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Montana House Passes One Anti-Trans Bill, Rejects 2nd on Procedure

Montana House Passes Two Bills Attacking Trans Athletes, Health Care

Even with Biden in office, the fight is not over.

Montana's Republican-led House of Representatives passed two bills this week targeting transgender athletes and medical providers who treat transgender teens, but then reversed course and rejected one of the bills on a final procedural vote. The two bills, House Bill 112 (HB 112) and House Bill 113 (HB 113) were proposed by Representative John Fuller and had initially passed by wide margins. HB 112 would force transgender student athletes to participate in school sports according to their sex assigned at birth, while HB 113, which was rejected in a final vote, would have forbidden doctors from providing much-needed treatment for transgender teens and young adults under the age of 21. Lawmakers in South Dakota, meanwhile, voted down legislation that would have prevented transgender people from changing the sex noted on their official birth certificates.

"Make no mistake: these bills target and attack trans youth and will cause them serious and lasting harm," Caitlin Borgmann, executive director of the ACLU of Montana, said in a statement. "We cannot let fear mongering and lies about what it means to be transgender result in laws that would stigmatize trans youth, harm families and communities, and drive businesses away from Montana."

"On the same day that President Biden has moved our country forward by reversing the transgender military ban, Montana lawmakers are trying to take us a step back," Sam Brinton, vice president of advocacy and government affairs at The Trevor Project, said in a statement. "Implementing these policies would be incredibly harmful to the mental health and well-being of transgender and nonbinary youth in Montana, who deserve to live their lives with dignity and respect."

HB 112, which passed by a vote of 62 to 38, would restrict transgender women and girls to playing on school sports team according to their sex assigned at birth rather than their true gender. HB 113, which was rejected 51 to 49 Tuesday, targets medical providers of trans teens, threatening doctors with possible fines if they "prescribe, provide, or administer gender transition procedures to a minor" or "refer a minor to a health care provider for gender transition procedures." Activists and medical providers had been particularly concerned about the rejected legislation.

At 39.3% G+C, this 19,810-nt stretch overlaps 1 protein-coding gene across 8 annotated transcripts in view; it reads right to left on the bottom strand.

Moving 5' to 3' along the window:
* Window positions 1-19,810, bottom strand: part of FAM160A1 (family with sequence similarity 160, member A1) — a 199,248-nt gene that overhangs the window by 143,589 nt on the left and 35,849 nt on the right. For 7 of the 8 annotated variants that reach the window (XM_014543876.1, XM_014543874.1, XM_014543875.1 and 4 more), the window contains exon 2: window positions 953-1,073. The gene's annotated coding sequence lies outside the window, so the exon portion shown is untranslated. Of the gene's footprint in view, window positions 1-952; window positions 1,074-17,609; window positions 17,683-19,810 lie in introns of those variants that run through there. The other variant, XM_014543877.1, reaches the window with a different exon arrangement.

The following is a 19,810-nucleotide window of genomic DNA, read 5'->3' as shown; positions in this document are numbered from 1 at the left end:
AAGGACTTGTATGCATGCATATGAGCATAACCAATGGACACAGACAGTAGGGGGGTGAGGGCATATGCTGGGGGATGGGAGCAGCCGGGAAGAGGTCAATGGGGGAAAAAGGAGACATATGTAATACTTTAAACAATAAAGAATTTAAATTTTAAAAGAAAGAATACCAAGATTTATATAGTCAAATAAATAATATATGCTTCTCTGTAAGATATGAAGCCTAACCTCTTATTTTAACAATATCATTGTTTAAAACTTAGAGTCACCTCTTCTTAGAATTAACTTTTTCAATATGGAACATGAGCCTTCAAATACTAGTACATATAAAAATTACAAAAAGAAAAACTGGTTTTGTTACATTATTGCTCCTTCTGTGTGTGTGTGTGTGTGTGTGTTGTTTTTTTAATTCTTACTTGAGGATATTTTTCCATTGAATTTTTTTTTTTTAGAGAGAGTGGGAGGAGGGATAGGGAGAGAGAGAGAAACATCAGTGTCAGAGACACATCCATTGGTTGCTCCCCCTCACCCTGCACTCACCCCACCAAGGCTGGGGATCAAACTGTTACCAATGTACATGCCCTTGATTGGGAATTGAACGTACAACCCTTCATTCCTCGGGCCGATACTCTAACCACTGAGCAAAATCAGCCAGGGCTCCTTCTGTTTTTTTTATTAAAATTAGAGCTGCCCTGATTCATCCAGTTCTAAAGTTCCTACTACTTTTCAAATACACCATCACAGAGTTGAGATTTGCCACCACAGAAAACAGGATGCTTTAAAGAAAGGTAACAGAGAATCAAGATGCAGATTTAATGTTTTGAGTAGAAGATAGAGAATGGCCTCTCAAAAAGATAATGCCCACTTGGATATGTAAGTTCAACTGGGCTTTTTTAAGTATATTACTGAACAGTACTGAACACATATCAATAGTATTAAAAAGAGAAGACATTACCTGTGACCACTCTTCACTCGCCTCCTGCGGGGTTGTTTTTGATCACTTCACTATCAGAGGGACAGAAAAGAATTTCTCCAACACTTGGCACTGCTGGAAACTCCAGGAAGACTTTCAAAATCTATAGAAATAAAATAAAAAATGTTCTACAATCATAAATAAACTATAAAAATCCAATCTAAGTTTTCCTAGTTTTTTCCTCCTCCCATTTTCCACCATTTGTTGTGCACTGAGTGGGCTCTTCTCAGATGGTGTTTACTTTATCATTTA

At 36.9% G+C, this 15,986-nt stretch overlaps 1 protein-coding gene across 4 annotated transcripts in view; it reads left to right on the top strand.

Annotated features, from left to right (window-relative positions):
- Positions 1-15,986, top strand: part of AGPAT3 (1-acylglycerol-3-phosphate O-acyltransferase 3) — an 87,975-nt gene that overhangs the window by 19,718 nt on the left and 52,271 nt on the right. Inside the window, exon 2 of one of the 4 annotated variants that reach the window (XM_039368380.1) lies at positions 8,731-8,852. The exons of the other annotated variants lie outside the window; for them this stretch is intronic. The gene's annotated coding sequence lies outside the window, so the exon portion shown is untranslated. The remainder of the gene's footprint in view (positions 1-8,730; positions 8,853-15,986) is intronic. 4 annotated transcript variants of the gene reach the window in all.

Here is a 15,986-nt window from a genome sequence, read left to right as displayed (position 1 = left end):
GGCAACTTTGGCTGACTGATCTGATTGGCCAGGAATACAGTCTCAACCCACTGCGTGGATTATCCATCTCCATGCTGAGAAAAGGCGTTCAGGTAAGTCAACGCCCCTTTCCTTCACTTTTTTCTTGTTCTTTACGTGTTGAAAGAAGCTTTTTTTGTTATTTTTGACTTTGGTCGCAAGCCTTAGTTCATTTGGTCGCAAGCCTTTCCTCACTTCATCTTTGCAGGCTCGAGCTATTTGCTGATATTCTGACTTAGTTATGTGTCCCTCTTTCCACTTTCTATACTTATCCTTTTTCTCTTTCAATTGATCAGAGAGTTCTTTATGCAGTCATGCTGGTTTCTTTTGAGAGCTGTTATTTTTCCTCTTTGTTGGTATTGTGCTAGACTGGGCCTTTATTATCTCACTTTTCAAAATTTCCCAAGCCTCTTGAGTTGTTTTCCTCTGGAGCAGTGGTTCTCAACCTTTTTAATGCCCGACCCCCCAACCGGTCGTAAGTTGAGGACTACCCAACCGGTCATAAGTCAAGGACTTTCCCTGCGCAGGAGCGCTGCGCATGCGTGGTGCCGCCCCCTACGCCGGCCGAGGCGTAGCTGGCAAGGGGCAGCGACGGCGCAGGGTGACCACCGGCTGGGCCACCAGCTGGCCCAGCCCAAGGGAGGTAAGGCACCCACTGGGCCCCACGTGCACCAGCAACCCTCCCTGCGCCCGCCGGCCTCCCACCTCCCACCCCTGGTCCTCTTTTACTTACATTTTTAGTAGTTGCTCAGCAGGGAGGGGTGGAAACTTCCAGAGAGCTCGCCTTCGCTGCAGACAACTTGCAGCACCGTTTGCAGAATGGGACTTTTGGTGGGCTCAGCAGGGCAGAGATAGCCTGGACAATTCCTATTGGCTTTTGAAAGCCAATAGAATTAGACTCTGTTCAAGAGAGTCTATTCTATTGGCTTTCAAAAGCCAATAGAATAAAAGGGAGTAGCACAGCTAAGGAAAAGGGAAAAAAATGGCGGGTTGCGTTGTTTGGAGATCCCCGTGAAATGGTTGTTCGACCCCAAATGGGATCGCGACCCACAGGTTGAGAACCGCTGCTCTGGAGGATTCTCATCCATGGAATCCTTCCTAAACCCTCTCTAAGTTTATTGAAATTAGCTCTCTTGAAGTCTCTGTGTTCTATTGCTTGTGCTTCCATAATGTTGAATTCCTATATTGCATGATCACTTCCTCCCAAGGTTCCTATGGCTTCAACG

"HB113 is based on a basic misunderstanding of transgender youth and the decades of research and medical experience showing that this best-practice medical care is in their best interest," said Brinton, noting the proposed legislation "aims to take choices away from patients and parents by preventing them from accessing gender-affirming health care" and endangering their lives.

Both bills fly in the face of President Biden's recent executive order extending federal civil rights protections to LGBTQ+ people. "Children should be able to learn without worrying about whether they will be denied access to the restroom, the locker room, or school sports," the order read. It remains to be seen how the Biden administration responds to the legislation.

Representative John Fuller, the Republican sponsor of both bills, claimed he was only trying to protect children.

"Children live under the guardianship of adults precisely because they lack the maturity, prudence, and experience to make safe responsible decisions for themselves."

While HB 113 is now dead in the water, HB 112 moves on to the Senate for debate and consideration.

Meanwhile, South Dakota lawmakers rejected attempts to block updating gender on birth certificates. Known as H.B. 1076, the bill was introduced by notorious homophobe and Republican Representative Fred Deutsch, who has previously introduced legislation to prevent transgender use of appropriate bathroom and locker room facilities in school.

RELATED | Governor Tells Betsy Devos to 'Butt Out' Over Trans Student-Athletes

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